Pneumatic roof structures with a substantial inner space can be used to advantage in solar energy devices. Thus, if cover 2 is transparent to solar radiation, a solar collector 10 (FIG. 4) or solar cells (not shown) can be located on membrane 7 by means of or supported from column 6.
The solar collector 10 is shown diagramatically and may be an array of heat exchange tubes through which is passed a suitable heat exchange fluid, such as air. The inlet 10a and outlet 10b from the bundle of tubes pass through the column 10c and through apertures (not shown) in the membrane 7, which are tightly sealed to the inlet 10a and outlet 10b as by adhesive or the like. Preferably, the inner surface of membrane 7 is black to absorb radiation transmitted through cover 2. Inlet 10a may be connected to a fan (not shown) for forcing air through the collector 10 via the inlet 10a and outlet 10b. Alternatively, inlet 10a can be connected to a pump (not shown) for pumping water or other heat exchange liquid through the collector 10.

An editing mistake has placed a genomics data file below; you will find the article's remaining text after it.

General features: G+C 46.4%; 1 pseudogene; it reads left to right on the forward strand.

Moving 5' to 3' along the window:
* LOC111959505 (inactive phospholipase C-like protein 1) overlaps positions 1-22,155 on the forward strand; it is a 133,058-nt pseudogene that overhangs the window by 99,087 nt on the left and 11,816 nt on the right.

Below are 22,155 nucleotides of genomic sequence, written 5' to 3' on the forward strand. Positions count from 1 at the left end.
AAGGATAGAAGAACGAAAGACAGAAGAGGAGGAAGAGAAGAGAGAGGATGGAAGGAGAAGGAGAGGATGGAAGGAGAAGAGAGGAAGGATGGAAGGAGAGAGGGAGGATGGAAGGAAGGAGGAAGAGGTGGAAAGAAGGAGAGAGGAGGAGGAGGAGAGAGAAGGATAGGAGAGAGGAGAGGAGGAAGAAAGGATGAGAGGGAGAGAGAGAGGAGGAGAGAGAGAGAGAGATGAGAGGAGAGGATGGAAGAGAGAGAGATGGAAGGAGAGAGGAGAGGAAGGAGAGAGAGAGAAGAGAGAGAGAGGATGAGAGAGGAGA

The compression ring 1 (and 1' if used) will bear all of the weight of the solar energy collection equipment 10 and resolve the inward forces produced in the membrane 7 (as a result of the equipment) thus reducing the load on cables 3 and, in turn, reducing the weight of the structure. Further, the upper membrane 2 and lower membrane 7 shield the solar energy equipment 10 in the structure from weather and wind, and thus the load on the solar energy equipment 10 is less than in an unprotected system.